German chemicals federation slashes 2016 forecast

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FRANKFURT: Germany’s vital chemicals sector is struggling with slow growth in emerging economies and political uncertainty in Europe, prompting the VCI industry federation to slash its forecast for 2016.

For the whole year, the federation predicts revenues will sink by 3.0 percent compared with 2015, to 183 billion euros.

In July, it had predicted revenues would shrink less, at 1.5 percent.

“Unfortunately we’re not getting much tailwind at the moment from the political or economic environment,” federation president Kurt Bock said in a statement.


“We don’t see many indications of a sustainable pick-up in the chemicals business.”

Chemical firms make up Germany’s third-biggest industrial sector by revenue after the car industry and machine-tool makers, and employ some 444,000 people.

The sector cut production in the third quarter, with the VCI blaming uncertainty among customers at home for lower orders despite “first positive impulses” from foreign customers.

Weak demand meant the sector was only able to raise prices slightly in response to increased input costs for raw materials like crude oil.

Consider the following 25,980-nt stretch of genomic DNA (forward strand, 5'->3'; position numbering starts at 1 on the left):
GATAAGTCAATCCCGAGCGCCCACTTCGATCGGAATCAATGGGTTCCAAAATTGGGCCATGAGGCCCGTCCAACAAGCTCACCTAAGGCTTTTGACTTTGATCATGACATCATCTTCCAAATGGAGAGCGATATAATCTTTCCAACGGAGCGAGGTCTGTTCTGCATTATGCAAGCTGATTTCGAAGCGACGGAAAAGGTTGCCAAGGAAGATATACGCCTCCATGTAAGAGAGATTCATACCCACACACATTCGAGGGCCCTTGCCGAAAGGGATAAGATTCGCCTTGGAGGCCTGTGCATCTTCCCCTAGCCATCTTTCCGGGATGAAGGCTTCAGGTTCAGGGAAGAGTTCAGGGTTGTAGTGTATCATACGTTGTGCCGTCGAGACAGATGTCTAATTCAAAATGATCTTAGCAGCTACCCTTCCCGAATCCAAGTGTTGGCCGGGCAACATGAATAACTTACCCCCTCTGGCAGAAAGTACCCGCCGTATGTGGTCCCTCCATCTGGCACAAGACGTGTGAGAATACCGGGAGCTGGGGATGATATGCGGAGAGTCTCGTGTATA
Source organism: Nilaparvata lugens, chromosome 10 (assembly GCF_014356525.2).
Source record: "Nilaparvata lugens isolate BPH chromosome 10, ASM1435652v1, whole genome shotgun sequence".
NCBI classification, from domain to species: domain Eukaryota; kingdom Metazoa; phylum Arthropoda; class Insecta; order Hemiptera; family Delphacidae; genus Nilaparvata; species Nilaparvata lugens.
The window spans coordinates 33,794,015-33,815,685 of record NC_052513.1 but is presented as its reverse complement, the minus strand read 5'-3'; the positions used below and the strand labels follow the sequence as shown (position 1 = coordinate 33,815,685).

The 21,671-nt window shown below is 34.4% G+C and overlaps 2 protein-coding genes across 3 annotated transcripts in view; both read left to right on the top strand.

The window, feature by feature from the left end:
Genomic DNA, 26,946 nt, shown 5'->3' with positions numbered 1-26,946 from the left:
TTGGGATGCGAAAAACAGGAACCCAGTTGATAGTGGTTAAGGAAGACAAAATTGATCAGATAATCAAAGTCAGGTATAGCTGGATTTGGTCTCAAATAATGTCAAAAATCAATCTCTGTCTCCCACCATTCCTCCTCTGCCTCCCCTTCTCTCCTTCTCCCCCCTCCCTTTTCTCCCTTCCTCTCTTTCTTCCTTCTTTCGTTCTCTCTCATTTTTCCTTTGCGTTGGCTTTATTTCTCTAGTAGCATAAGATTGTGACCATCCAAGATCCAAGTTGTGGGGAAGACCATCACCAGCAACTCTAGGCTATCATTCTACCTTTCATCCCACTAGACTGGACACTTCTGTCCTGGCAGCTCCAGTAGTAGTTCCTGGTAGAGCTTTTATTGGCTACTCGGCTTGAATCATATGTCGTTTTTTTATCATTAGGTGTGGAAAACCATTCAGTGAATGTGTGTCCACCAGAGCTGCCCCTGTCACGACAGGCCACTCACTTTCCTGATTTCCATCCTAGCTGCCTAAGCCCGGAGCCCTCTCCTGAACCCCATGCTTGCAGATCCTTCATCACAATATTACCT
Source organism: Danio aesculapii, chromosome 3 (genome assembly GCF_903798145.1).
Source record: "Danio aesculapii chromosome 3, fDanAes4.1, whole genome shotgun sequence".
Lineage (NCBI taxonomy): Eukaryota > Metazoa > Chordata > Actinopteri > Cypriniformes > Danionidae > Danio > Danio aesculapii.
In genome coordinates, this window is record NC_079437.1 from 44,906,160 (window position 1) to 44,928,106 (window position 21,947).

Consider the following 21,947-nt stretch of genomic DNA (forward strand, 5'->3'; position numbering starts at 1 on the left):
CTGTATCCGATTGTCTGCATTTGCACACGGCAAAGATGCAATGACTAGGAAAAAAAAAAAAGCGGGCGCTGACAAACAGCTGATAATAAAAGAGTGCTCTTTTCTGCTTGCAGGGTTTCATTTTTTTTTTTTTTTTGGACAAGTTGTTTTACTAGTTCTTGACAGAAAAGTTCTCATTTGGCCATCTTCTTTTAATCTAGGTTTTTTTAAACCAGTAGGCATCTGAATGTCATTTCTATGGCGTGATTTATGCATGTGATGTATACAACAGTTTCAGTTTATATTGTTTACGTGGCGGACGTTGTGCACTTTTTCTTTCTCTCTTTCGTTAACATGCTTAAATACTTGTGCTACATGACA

Prices gained 0.5 percent between July and September compared with the previous three months, the first increase after three quarters of decline, but remained 2.7 percent lower than the same period in 2015.

That translated into revenues of 43.5 billion euros ($48.2 billion) over the quarter, a drop of 2.5 percent compared with the third quarter last year.

Sales fell slightly in Germany compared with the previous quarter, while exports to Europe remained constant and those to other regions grew.

“Excluding Asia, all regions recorded significantly lower sales than in the previous year,” the federation said.
Companies in the sector, which range in size from small firms to global giants like BASF and Bayer, “were not unhappy in the third quarter overall,” the VCI noted.

And the picture looking to the future is less bright.

“Uncertainty given the continuing weak growth in emerging economies can be felt just as much as concern for stability in Europe,” the federation said.

The VCI pointed to the impact of the Brexit vote on investment and consumption in Britain, concerns over the Greek and Italian economies and political difficulties in Spain as the most important sources of uncertainty.

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